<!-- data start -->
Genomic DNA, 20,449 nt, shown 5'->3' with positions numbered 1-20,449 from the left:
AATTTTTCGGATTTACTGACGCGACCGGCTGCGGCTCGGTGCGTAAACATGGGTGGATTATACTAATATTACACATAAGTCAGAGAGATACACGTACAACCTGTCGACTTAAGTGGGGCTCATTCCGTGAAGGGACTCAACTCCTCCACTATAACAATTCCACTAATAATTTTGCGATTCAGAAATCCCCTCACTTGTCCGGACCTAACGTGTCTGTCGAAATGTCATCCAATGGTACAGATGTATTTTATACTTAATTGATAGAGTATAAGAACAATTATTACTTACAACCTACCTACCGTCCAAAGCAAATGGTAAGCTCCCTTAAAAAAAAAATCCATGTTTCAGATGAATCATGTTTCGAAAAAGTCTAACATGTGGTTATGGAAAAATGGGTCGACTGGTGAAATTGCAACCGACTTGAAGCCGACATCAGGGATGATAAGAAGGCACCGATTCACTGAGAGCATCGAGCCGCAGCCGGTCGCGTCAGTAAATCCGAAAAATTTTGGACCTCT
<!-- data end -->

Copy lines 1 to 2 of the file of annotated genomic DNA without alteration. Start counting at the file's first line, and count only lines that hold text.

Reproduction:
Genomic DNA, 20,449 nt, shown 5'->3' with positions numbered 1-20,449 from the left:
AATTTTTCGGATTTACTGACGCGACCGGCTGCGGCTCGGTGCGTAAACATGGGTGGATTATACTAATATTACACATAAGTCAGAGAGATACACGTACAACCTGTCGACTTAAGTGGGGCTCATTCCGTGAAGGGACTCAACTCCTCCACTATAACAATTCCACTAATAATTTTGCGATTCAGAAATCCCCTCACTTGTCCGGACCTAACGTGTCTGTCGAAATGTCATCCAATGGTACAGATGTATTTTATACTTAATTGATAGAGTATAAGAACAATTATTACTTACAACCTACCTACCGTCCAAAGCAAATGGTAAGCTCCCTTAAAAAAAAAATCCATGTTTCAGATGAATCATGTTTCGAAAAAGTCTAACATGTGGTTATGGAAAAATGGGTCGACTGGTGAAATTGCAACCGACTTGAAGCCGACATCAGGGATGATAAGAAGGCACCGATTCACTGAGAGCATCGAGCCGCAGCCGGTCGCGTCAGTAAATCCGAAAAATTTTGGACCTCT